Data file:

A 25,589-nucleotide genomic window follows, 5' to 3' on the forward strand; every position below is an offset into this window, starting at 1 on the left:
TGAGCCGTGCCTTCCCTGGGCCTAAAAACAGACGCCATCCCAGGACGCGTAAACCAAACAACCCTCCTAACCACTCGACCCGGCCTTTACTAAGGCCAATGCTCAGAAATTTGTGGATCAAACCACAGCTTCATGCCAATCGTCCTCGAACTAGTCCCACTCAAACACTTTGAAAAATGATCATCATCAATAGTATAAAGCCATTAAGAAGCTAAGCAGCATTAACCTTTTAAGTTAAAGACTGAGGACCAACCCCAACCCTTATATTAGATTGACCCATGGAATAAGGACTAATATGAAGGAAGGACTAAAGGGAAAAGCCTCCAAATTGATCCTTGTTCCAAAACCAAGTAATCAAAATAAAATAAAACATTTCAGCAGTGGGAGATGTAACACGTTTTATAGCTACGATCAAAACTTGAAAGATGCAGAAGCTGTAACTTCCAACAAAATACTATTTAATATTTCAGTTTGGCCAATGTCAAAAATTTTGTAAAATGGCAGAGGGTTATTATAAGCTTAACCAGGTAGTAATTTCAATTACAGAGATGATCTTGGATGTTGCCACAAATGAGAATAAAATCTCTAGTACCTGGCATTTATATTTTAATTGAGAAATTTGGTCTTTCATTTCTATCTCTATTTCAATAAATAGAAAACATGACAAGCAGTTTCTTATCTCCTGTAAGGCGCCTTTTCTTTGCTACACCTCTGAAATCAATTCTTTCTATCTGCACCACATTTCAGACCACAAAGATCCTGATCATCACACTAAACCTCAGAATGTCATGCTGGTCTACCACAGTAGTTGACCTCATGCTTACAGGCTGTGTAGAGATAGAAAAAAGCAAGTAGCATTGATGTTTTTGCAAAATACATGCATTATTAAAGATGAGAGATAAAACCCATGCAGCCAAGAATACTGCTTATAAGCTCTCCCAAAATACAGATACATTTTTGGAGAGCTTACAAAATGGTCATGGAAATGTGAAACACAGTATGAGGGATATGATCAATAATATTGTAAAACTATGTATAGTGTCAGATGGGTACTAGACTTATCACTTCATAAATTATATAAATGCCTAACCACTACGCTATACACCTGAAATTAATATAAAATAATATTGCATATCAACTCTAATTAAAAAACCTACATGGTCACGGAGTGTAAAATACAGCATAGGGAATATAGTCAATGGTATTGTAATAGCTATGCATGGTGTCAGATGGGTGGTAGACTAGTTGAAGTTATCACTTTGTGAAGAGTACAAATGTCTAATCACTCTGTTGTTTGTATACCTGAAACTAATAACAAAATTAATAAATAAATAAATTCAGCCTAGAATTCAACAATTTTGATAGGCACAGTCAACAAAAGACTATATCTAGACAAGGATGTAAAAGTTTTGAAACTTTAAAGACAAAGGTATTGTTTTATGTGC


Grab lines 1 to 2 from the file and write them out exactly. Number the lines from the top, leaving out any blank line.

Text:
A 25,589-nucleotide genomic window follows, 5' to 3' on the forward strand; every position below is an offset into this window, starting at 1 on the left:
TGAGCCGTGCCTTCCCTGGGCCTAAAAACAGACGCCATCCCAGGACGCGTAAACCAAACAACCCTCCTAACCACTCGACCCGGCCTTTACTAAGGCCAATGCTCAGAAATTTGTGGATCAAACCACAGCTTCATGCCAATCGTCCTCGAACTAGTCCCACTCAAACACTTTGAAAAATGATCATCATCAATAGTATAAAGCCATTAAGAAGCTAAGCAGCATTAACCTTTTAAGTTAAAGACTGAGGACCAACCCCAACCCTTATATTAGATTGACCCATGGAATAAGGACTAATATGAAGGAAGGACTAAAGGGAAAAGCCTCCAAATTGATCCTTGTTCCAAAACCAAGTAATCAAAATAAAATAAAACATTTCAGCAGTGGGAGATGTAACACGTTTTATAGCTACGATCAAAACTTGAAAGATGCAGAAGCTGTAACTTCCAACAAAATACTATTTAATATTTCAGTTTGGCCAATGTCAAAAATTTTGTAAAATGGCAGAGGGTTATTATAAGCTTAACCAGGTAGTAATTTCAATTACAGAGATGATCTTGGATGTTGCCACAAATGAGAATAAAATCTCTAGTACCTGGCATTTATATTTTAATTGAGAAATTTGGTCTTTCATTTCTATCTCTATTTCAATAAATAGAAAACATGACAAGCAGTTTCTTATCTCCTGTAAGGCGCCTTTTCTTTGCTACACCTCTGAAATCAATTCTTTCTATCTGCACCACATTTCAGACCACAAAGATCCTGATCATCACACTAAACCTCAGAATGTCATGCTGGTCTACCACAGTAGTTGACCTCATGCTTACAGGCTGTGTAGAGATAGAAAAAAGCAAGTAGCATTGATGTTTTTGCAAAATACATGCATTATTAAAGATGAGAGATAAAACCCATGCAGCCAAGAATACTGCTTATAAGCTCTCCCAAAATACAGATACATTTTTGGAGAGCTTACAAAATGGTCATGGAAATGTGAAACACAGTATGAGGGATATGATCAATAATATTGTAAAACTATGTATAGTGTCAGATGGGTACTAGACTTATCACTTCATAAATTATATAAATGCCTAACCACTACGCTATACACCTGAAATTAATATAAAATAATATTGCATATCAACTCTAATTAAAAAACCTACATGGTCACGGAGTGTAAAATACAGCATAGGGAATATAGTCAATGGTATTGTAATAGCTATGCATGGTGTCAGATGGGTGGTAGACTAGTTGAAGTTATCACTTTGTGAAGAGTACAAATGTCTAATCACTCTGTTGTTTGTATACCTGAAACTAATAACAAAATTAATAAATAAATAAATTCAGCCTAGAATTCAACAATTTTGATAGGCACAGTCAACAAAAGACTATATCTAGACAAGGATGTAAAAGTTTTGAAACTTTAAAGACAAAGGTATTGTTTTATGTGC